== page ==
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  • Oscar Brown, Jr.


When I discovered Shakespeare’s sonnets I was nearly thirty-five years old. I had probably had exposure to them during those six or eight years when high school and college were constantly requiring the study of “The Immortal Bard.” The high point came when I saw Paul Robeson in the title role of “Othello.” It was at the University of Wisconsin in 1944. We had just finished studying the play in freshman English class and so I was familiar enough with both its language and plot to immensely enjoy the presentation at the University Theater, in Madison. It was later that I was to learn that the iambic pentameter Shakespeare used was to be found also in the Blues. For example,

Shakespeare: “But soft, what light through yonder window breaks”

The Blues: “I love to hear my baby call my name”

Each line of verse has the same meter. This encouraged me to compose an entire book musical wherein all the dialog employs this sonnet form. The musical stage play, titled CRECIE, is written in iambic pentameter with rhyming quatrains throughout. It was tedious, at first, but I persevered and by the time, in 1960, when a friend quoted from a Shakespearean sonnet, I was emboldened enough to undertake writing one. With its fourteen lines, the form was compact but left me room enough to deliver a message.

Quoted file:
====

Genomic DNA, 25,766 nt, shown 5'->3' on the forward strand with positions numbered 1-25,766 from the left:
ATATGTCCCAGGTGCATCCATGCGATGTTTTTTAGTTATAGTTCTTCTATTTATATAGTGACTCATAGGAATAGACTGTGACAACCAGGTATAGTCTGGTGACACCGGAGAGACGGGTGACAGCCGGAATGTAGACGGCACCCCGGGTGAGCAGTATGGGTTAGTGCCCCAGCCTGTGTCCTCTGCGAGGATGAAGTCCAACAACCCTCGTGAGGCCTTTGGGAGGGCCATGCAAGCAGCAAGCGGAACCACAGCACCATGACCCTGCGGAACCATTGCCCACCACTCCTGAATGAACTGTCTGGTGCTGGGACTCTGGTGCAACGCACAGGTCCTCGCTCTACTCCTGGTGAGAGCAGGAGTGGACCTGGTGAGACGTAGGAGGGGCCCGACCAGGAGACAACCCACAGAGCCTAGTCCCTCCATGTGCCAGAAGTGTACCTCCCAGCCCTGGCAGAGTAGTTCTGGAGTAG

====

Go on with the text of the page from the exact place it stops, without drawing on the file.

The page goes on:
A set of poetry I call THE OUTPOURING is my most expansive use of the sonnet form in nearly twenty years. Nearly two hundred sonnets came pouring forth from April 9 to May 10, 2003. They came as a result of the political thinking I had been doing at the time. It suddenly occurred to me that remaining in America had been a big mistake for the slaves. The abolition of slavery in 1865 should have prompted an effort by the former slaves to get just as far away from their condition as possible. Instead, we were held under the premise that “slaves could” be made “citizens.” This, on several counts, was unconstitutional.

OBJ’s set of sonnets titled: THE OUTPOURING will be posted here. Please check back.

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